What is BOUNCE:

Bounce is the angle of the sole to the ground. Wedges with a higher bounce angle perform better out of the fluffy sand or high grass. A lower bounce wedge will perform better on courses with tight lies and thin bunker beds. Match the bounce recommendations below with the course conditions you encounter most:

High Bounce (above 14°) for tall grass, deep rough, and fluffy sand

Standard bounce (10°-14°) for normal to soft conditions or those who leave shallow divots.

Low bounce (0-10°) for tight lies, fairway shots, and tight, compacted sand.

What is FINISHES:

Wedges come in a variety of finishes including polished chrome, satin, black/gunmetal and raw. All finishes wear slightly over time and you should choose the one that sets up best to your eye at address. The only finish with performance benefits is the raw finish which will rust over time and helps add spin.

My golf buddy just happened to have a brand new Cleveland CG15 Tour Zip 58 degree that she just picked up. Thanks Mel! I needed that.

Next I will be looking at replacing the 56 degree wedge with a Cleveland 588 Chrome wedge, just because it’s PRETTY!

 

via Golfsmith

A Few More Yards Off the Tee: Tips for Women

Take a look at this Golf for Women article, only if you want more yardage off the tee.

I would like more consistency. (They call me Boomer because I can hit a drive up to 250 yards but forget about accuracy)

So my takeaway to the practice range today is: spending more time with my driver and woods than the rest of the long clubs in my bag and teeing up the ball a few inches in front of my usual ball position, and practice hitting drives.

What’s yours?

Top 10 Power Tips for Women: Golf Digest.

Golf Tips: How to Break 80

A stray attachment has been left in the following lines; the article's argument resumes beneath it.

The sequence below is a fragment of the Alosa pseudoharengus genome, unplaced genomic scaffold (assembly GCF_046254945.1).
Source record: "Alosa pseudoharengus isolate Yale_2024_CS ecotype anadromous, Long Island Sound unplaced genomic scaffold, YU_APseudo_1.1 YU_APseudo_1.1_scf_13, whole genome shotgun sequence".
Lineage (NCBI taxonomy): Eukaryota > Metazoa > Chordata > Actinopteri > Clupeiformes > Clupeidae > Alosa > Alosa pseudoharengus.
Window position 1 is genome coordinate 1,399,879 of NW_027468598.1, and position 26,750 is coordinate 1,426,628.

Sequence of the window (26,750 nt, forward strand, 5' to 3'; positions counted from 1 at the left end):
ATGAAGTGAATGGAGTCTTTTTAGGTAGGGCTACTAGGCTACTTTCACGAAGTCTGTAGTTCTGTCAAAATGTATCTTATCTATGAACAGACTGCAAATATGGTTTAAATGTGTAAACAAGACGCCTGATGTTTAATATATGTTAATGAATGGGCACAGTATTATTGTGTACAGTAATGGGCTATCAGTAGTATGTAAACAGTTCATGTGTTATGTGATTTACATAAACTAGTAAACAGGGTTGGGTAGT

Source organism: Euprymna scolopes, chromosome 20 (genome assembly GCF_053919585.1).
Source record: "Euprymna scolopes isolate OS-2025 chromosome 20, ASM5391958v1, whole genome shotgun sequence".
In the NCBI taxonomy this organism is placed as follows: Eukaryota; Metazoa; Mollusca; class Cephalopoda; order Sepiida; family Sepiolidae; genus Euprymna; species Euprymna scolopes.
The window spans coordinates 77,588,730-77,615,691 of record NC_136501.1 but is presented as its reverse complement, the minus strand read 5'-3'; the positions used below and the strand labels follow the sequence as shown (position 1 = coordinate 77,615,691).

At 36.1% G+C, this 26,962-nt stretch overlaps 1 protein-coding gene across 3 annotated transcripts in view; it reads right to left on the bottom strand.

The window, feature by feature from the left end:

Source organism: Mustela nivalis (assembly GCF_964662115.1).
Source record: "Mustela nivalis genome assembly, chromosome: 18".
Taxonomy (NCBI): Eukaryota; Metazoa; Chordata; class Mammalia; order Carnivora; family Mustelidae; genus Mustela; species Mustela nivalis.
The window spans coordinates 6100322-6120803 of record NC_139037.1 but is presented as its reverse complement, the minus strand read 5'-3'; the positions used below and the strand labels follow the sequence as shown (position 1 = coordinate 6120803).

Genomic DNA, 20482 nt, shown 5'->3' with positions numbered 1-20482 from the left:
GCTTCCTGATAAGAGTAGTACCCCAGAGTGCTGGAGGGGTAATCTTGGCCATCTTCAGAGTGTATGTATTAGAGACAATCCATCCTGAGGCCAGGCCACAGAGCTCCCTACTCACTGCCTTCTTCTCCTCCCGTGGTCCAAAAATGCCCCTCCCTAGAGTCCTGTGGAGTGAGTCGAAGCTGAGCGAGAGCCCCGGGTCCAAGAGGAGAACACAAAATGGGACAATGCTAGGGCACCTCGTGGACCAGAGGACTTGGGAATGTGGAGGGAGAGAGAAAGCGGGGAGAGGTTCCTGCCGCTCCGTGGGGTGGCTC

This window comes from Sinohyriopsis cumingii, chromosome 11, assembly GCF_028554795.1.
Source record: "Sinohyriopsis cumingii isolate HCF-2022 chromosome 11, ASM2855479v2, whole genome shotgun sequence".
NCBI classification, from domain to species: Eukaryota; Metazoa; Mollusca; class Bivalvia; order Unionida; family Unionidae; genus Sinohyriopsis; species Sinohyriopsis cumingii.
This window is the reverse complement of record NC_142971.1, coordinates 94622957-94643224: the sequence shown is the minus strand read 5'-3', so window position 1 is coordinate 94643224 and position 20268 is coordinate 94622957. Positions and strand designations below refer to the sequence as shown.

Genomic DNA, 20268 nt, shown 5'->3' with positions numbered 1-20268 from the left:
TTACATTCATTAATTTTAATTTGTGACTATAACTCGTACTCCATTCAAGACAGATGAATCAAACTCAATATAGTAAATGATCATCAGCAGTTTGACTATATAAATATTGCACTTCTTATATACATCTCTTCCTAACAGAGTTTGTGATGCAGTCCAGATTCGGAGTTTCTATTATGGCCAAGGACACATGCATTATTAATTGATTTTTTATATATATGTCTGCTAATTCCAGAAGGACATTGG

What does it take to shoot in the 70s? If you can shoot 82, you can just as easily shoot 76. You have the game for it. But do you have the mind? If youre used to shooting 82, 76 is a tall order. To break out of your comfort zone, change your view of the round.

Score In Triads
Trying to shoot a target score or sustaining excellent play over 18 holes can put a lot of pressure on you. Instead, break up your round into six groups of three holes. To break 80, set a goal of averaging 13 strokes for each set of three holes six groups times 13 strokes equals 78 strokes.

Breaking up the round helps you to stay in the present and not look ahead to difficult holes or ones you might birdie. It also eases the feeling that you must par every hole to break 80. If one group consists of two par fours and a five, try to par them all; if the next triad is three, four, five, you can have a bogey; in a triad of two par threes and a five, you can have two bogeys, and so on; whatever it takes to make 13 strokes. If you score under 13, great; over 13 and you must find a triad preferably with more than one par three where you can score under 13. Remember, the goal is to average 13 for each triad. That allows you, on average, a bogey every three holes.

Golf Tips

Break Up Your Swing Thoughts
The legendary Bobby Jones used to say he never worried about playing his best over the first few holes because he was getting a feel for the course and didnt want his expectations too high before he knew what he could do that day. For you, that means dont saddle yourself with an intricate swing thought on the first tee and attempt to sustain it throughout the round. Use the first six holes to “find your swing.” Dont do anything fancy, just advance the ball. Keep it in the fairway, regardless of how your swing feels, and youll be surprised how easy it is to make pars.

After the first six holes, your body will be ready to focus on a swing thought. Pick one that feels right and focuses on the downswing. Backswing keys are position-oriented and often put mechanical thoughts into your head. Downswing thoughts are motion-oriented and focus on the target, which is what you want.

Over the last six holes, your objective is sustaining the rhythm developed over the rest of the round. Let your swing key become almost unconscious. Focus on keeping grip pressure light and on a smooth tempo. Staying in control down the home stretch will ensure breaking your comfort zone.

via weather.com – Golf Tips.